Sexual assault reports at the U.S. Air Force Academy soared this year and are nearly double the number of other U.S. military academies. But Air Force officials say it is unclear whether the increase shows programs designed to battle sexual violence are a failure or a success.
Assaults at the three military academies rose 64 percent in the 2009-10 academic year compared with the previous year, the Defense Department said Wednesday. But increases at West Point and the Naval Academy were modest compared to the Air Force Academy.
Reports of sexual assault at the Air Force Academy rose from eight in 2008-09 to 20 in 2009-10 — a 150 percent increase. West Point — officially the U.S. Military Academy in West Point, N.Y. — reported 10 assaults in 2009-10, an increase of one.
The Naval Academy, in Annapolis, Md., reported 11 assaults in 2009-10, an increase of three.
But Col. Reni Renner, the Air Force Academy’s vice-commandant for climate and culture, said sexual assaults are so vastly under reported — only 10 percent get reported according to a Pentagon estimate — that a big rise in reports of assault may only mean that, through education efforts, more victims are coming forward.
“It is difficult to look at the numbers and say whether they are good or bad,” she said.
The statistics are in the Report on Sexual Harassment and Violence at the Military Service Academies, issued by the Defense Department annually. The report calls the increase in reported assaults “concerning.”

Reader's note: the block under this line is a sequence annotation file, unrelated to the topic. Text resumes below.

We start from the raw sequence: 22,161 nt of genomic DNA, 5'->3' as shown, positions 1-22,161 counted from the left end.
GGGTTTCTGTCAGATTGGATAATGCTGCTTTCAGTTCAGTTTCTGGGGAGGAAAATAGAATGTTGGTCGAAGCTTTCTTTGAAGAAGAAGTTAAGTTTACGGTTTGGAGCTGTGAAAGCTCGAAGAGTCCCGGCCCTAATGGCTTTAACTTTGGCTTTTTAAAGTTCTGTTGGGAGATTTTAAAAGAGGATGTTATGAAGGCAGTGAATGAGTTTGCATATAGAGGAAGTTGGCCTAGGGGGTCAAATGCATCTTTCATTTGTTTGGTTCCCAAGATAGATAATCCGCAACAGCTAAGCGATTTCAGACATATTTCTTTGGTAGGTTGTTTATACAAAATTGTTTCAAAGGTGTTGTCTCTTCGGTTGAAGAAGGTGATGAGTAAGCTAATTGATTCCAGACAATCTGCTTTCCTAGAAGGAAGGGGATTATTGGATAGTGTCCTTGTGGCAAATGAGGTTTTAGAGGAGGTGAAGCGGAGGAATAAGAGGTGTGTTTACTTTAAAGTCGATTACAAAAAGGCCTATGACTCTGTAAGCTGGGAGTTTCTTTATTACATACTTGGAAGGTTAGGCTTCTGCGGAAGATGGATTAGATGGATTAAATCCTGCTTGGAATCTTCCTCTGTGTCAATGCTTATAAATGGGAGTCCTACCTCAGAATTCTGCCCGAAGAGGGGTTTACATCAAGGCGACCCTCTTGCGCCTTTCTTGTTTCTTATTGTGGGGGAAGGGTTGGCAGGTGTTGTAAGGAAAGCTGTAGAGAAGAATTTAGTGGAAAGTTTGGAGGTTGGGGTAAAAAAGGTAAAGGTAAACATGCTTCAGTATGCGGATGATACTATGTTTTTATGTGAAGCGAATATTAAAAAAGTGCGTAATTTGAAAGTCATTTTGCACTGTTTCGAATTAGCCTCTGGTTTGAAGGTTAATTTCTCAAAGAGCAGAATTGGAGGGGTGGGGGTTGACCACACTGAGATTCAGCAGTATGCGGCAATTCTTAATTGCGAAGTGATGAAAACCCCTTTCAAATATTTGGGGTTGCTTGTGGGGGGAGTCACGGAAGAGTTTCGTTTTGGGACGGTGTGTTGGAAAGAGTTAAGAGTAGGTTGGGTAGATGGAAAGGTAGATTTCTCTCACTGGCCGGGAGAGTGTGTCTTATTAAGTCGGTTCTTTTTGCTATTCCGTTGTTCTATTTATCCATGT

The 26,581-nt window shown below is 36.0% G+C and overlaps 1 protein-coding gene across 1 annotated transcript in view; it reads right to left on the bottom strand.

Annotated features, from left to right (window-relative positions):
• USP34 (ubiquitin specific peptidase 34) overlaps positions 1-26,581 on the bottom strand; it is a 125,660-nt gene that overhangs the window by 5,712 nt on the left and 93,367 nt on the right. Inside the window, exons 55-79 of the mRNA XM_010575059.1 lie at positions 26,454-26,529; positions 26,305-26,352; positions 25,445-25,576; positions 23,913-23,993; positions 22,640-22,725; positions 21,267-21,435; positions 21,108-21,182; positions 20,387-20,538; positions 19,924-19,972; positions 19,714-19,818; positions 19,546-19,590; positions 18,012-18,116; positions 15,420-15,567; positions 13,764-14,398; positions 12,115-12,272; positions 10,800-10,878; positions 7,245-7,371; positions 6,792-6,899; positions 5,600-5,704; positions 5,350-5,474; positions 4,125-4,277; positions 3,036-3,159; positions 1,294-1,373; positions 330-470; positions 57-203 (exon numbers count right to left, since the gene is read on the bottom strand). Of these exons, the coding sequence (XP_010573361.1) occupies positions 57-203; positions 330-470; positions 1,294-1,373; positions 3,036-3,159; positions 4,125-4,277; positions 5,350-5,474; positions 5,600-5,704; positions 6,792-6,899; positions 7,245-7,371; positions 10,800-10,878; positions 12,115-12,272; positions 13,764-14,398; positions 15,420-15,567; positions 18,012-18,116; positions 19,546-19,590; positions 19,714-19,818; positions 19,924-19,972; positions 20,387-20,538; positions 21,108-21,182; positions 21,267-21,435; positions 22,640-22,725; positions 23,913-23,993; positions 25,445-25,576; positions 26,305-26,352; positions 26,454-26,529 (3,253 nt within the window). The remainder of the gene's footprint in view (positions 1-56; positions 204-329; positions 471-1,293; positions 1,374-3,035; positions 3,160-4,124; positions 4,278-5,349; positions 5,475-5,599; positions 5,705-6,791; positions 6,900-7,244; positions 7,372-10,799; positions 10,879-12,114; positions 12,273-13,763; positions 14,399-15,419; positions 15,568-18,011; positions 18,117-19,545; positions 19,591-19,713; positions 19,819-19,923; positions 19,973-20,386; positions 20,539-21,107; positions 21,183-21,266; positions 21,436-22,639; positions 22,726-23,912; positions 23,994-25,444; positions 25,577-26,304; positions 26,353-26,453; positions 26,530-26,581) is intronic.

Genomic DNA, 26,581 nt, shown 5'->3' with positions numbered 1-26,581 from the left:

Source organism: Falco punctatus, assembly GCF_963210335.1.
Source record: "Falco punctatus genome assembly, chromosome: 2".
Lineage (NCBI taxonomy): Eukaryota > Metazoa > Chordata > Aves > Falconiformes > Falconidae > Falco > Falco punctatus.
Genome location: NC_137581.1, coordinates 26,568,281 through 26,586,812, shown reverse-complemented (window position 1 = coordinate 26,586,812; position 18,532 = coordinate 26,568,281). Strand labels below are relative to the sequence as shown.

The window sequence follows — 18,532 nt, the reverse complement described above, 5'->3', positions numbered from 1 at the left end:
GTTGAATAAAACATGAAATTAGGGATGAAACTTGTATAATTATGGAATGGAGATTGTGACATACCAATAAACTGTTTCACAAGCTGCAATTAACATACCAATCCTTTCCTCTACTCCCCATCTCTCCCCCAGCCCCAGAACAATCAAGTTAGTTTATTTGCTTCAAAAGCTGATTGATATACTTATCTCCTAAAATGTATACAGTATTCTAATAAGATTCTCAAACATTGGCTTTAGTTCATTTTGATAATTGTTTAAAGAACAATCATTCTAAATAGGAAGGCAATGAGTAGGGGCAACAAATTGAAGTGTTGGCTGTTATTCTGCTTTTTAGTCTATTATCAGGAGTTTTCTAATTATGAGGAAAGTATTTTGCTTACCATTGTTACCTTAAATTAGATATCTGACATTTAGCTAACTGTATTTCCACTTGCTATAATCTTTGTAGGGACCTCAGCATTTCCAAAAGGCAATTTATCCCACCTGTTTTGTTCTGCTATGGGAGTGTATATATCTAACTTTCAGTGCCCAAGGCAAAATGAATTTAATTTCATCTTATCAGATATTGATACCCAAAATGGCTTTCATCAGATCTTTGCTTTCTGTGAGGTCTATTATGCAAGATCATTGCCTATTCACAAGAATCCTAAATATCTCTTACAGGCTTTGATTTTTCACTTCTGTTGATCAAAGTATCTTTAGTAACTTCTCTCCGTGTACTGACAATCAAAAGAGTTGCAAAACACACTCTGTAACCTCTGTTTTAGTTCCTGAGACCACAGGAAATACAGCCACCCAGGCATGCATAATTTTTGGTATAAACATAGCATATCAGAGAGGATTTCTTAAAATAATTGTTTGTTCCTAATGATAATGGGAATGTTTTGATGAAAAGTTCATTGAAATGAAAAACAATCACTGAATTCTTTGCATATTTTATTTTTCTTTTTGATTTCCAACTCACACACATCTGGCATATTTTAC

Sexual assaults at the Air Force Academy have been officially reported to the Defense Department since 2006, and every year hovered around 20 assaults until 2008-09, when they plummeted before returning to 20 this year.
“We think [2008-09] may be a statistical outlier,” said Renner, who has been in her job six months. “Based on what I’ve seen, I don’t have a sense that it is a bigger problem than it has been historically.”
The academy created a number of programs after 2003, when cadets publicly asserted that sexual assault and harassment were rampant, but often ignored by the academy’s leadership.
Cadets now go through a number of trainings annually with titles such as “May I kiss you” and “Drunk sex or date rape?” Cadets also are briefed on the anonymous treatment resources the academy provides. The Air Force recently added what it calls Bystander Intervention Training to teach cadets how to stop potential sexual assaults.
Renner said a survey included in the report bolsters her hunch that the rise is due to cadets being more willing to come forward. It said almost half of cadets found the academy’s Sexual Assault Prevention and Response office, which oversees education and treatment, “very valuable,” while only three percent did not find it valuable at all.
Sexual assault report: http://www.sapr.mil